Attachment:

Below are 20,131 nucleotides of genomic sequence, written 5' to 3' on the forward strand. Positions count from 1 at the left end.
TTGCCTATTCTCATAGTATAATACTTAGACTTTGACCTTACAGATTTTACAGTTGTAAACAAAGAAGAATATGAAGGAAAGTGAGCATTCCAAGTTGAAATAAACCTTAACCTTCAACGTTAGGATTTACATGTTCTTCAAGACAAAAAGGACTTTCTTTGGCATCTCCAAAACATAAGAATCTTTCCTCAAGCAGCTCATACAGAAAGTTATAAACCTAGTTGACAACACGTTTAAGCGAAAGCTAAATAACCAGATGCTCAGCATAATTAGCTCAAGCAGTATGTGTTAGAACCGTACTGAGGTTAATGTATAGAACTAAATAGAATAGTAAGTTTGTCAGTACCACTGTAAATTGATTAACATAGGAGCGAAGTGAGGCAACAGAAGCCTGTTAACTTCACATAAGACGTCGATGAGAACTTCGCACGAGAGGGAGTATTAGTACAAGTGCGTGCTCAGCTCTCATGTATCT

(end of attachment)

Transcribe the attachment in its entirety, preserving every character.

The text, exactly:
Below are 20,131 nucleotides of genomic sequence, written 5' to 3' on the forward strand. Positions count from 1 at the left end.
TTGCCTATTCTCATAGTATAATACTTAGACTTTGACCTTACAGATTTTACAGTTGTAAACAAAGAAGAATATGAAGGAAAGTGAGCATTCCAAGTTGAAATAAACCTTAACCTTCAACGTTAGGATTTACATGTTCTTCAAGACAAAAAGGACTTTCTTTGGCATCTCCAAAACATAAGAATCTTTCCTCAAGCAGCTCATACAGAAAGTTATAAACCTAGTTGACAACACGTTTAAGCGAAAGCTAAATAACCAGATGCTCAGCATAATTAGCTCAAGCAGTATGTGTTAGAACCGTACTGAGGTTAATGTATAGAACTAAATAGAATAGTAAGTTTGTCAGTACCACTGTAAATTGATTAACATAGGAGCGAAGTGAGGCAACAGAAGCCTGTTAACTTCACATAAGACGTCGATGAGAACTTCGCACGAGAGGGAGTATTAGTACAAGTGCGTGCTCAGCTCTCATGTATCT